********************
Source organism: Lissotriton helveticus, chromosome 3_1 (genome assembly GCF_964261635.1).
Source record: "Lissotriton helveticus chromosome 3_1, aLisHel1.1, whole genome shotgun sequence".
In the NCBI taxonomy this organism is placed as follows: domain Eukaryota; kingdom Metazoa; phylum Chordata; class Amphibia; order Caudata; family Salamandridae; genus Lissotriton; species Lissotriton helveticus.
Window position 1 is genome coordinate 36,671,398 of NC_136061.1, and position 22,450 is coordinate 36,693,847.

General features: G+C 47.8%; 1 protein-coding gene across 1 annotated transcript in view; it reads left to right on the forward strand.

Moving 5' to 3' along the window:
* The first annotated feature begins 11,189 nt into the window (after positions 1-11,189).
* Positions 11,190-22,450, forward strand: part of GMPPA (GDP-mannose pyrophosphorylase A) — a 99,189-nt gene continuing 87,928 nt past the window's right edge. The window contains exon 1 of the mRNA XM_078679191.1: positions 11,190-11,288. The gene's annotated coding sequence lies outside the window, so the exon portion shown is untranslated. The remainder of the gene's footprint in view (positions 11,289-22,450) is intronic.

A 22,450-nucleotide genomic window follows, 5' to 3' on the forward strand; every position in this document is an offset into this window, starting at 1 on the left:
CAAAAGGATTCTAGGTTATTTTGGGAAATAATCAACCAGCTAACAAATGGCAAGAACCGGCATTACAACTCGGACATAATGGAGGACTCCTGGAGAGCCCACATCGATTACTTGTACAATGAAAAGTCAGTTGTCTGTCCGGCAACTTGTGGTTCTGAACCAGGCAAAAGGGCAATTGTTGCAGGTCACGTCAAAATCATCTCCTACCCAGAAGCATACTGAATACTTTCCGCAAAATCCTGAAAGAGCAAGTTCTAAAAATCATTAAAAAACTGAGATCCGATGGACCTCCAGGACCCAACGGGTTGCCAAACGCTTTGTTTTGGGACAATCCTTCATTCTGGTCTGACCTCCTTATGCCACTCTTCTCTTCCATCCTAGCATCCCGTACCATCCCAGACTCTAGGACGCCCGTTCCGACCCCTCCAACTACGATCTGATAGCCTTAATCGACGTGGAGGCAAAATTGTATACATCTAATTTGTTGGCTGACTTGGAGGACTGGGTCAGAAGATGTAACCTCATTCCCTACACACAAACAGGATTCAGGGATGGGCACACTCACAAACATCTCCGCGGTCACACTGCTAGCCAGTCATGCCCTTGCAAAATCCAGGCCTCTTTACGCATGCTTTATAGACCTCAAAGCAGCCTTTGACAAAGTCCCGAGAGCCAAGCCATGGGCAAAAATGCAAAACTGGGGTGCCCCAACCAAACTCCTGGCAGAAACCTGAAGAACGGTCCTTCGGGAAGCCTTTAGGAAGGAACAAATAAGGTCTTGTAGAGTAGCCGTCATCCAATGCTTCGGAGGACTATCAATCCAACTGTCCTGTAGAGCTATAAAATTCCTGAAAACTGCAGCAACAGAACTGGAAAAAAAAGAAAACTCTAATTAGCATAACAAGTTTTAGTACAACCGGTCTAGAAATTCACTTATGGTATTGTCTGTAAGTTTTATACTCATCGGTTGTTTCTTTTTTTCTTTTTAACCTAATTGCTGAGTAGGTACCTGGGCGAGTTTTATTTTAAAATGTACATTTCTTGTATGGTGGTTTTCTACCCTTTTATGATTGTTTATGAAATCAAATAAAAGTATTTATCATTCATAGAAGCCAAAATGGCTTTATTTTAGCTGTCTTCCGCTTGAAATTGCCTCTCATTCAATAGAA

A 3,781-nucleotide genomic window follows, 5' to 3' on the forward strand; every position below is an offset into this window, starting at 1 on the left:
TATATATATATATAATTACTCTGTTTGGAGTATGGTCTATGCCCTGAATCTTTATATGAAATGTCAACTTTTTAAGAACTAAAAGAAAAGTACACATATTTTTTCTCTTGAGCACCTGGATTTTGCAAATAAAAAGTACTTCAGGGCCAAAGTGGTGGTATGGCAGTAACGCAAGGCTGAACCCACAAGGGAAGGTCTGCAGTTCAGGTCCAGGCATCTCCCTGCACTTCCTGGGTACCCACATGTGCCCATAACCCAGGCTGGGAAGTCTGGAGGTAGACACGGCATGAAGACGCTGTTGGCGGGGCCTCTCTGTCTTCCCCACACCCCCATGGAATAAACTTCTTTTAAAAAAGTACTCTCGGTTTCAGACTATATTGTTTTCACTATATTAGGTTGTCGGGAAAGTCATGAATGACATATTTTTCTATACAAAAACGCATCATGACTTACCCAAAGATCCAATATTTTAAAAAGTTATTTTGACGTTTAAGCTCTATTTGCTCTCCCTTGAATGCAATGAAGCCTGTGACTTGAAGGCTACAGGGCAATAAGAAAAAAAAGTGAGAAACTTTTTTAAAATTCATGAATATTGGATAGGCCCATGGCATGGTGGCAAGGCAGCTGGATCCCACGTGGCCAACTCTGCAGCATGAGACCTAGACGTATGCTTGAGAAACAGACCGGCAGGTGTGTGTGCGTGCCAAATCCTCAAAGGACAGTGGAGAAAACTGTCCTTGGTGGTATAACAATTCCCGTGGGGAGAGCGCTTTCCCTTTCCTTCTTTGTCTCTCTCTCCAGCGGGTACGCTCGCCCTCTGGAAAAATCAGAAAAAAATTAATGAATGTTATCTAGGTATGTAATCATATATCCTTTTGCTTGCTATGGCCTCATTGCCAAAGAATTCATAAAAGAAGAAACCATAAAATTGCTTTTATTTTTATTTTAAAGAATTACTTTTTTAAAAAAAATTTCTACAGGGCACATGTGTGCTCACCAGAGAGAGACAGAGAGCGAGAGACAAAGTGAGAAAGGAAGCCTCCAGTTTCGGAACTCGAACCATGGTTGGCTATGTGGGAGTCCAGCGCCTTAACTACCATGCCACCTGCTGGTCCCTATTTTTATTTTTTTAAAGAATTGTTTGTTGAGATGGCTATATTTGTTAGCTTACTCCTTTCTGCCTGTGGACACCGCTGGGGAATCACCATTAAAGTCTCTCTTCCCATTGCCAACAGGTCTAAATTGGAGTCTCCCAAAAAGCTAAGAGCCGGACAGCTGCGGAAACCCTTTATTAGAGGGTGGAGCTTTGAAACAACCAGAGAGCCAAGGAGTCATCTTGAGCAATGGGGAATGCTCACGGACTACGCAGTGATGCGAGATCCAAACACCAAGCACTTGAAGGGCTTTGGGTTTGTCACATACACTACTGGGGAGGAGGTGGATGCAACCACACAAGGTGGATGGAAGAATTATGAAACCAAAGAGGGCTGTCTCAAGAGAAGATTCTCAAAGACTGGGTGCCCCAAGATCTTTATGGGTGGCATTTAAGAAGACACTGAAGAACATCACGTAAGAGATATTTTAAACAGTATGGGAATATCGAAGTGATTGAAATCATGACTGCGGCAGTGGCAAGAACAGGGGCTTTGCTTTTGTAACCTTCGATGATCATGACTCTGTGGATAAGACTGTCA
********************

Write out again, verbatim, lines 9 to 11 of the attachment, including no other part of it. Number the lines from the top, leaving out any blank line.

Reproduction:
A 22,450-nucleotide genomic window follows, 5' to 3' on the forward strand; every position in this document is an offset into this window, starting at 1 on the left:
CAAAAGGATTCTAGGTTATTTTGGGAAATAATCAACCAGCTAACAAATGGCAAGAACCGGCATTACAACTCGGACATAATGGAGGACTCCTGGAGAGCCCACATCGATTACTTGTACAATGAAAAGTCAGTTGTCTGTCCGGCAACTTGTGGTTCTGAACCAGGCAAAAGGGCAATTGTTGCAGGTCACGTCAAAATCATCTCCTACCCAGAAGCATACTGAATACTTTCCGCAAAATCCTGAAAGAGCAAGTTCTAAAAATCATTAAAAAACTGAGATCCGATGGACCTCCAGGACCCAACGGGTTGCCAAACGCTTTGTTTTGGGACAATCCTTCATTCTGGTCTGACCTCCTTATGCCACTCTTCTCTTCCATCCTAGCATCCCGTACCATCCCAGACTCTAGGACGCCCGTTCCGACCCCTCCAACTACGATCTGATAGCCTTAATCGACGTGGAGGCAAAATTGTATACATCTAATTTGTTGGCTGACTTGGAGGACTGGGTCAGAAGATGTAACCTCATTCCCTACACACAAACAGGATTCAGGGATGGGCACACTCACAAACATCTCCGCGGTCACACTGCTAGCCAGTCATGCCCTTGCAAAATCCAGGCCTCTTTACGCATGCTTTATAGACCTCAAAGCAGCCTTTGACAAAGTCCCGAGAGCCAAGCCATGGGCAAAAATGCAAAACTGGGGTGCCCCAACCAAACTCCTGGCAGAAACCTGAAGAACGGTCCTTCGGGAAGCCTTTAGGAAGGAACAAATAAGGTCTTGTAGAGTAGCCGTCATCCAATGCTTCGGAGGACTATCAATCCAACTGTCCTGTAGAGCTATAAAATTCCTGAAAACTGCAGCAACAGAACTGGAAAAAAAAGAAAACTCTAATTAGCATAACAAGTTTTAGTACAACCGGTCTAGAAATTCACTTATGGTATTGTCTGTAAGTTTTATACTCATCGGTTGTTTCTTTTTTTCTTTTTAACCTAATTGCTGAGTAGGTACCTGGGCGAGTTTTATTTTAAAATGTACATTTCTTGTATGGTGGTTTTCTACCCTTTTATGATTGTTTATGAAATCAAATAAAAGTATTTATCATTCATAGAAGCCAAAATGGCTTTATTTTAGCTGTCTTCCGCTTGAAATTGCCTCTCATTCAATAGAA

A 3,781-nucleotide genomic window follows, 5' to 3' on the forward strand; every position below is an offset into this window, starting at 1 on the left: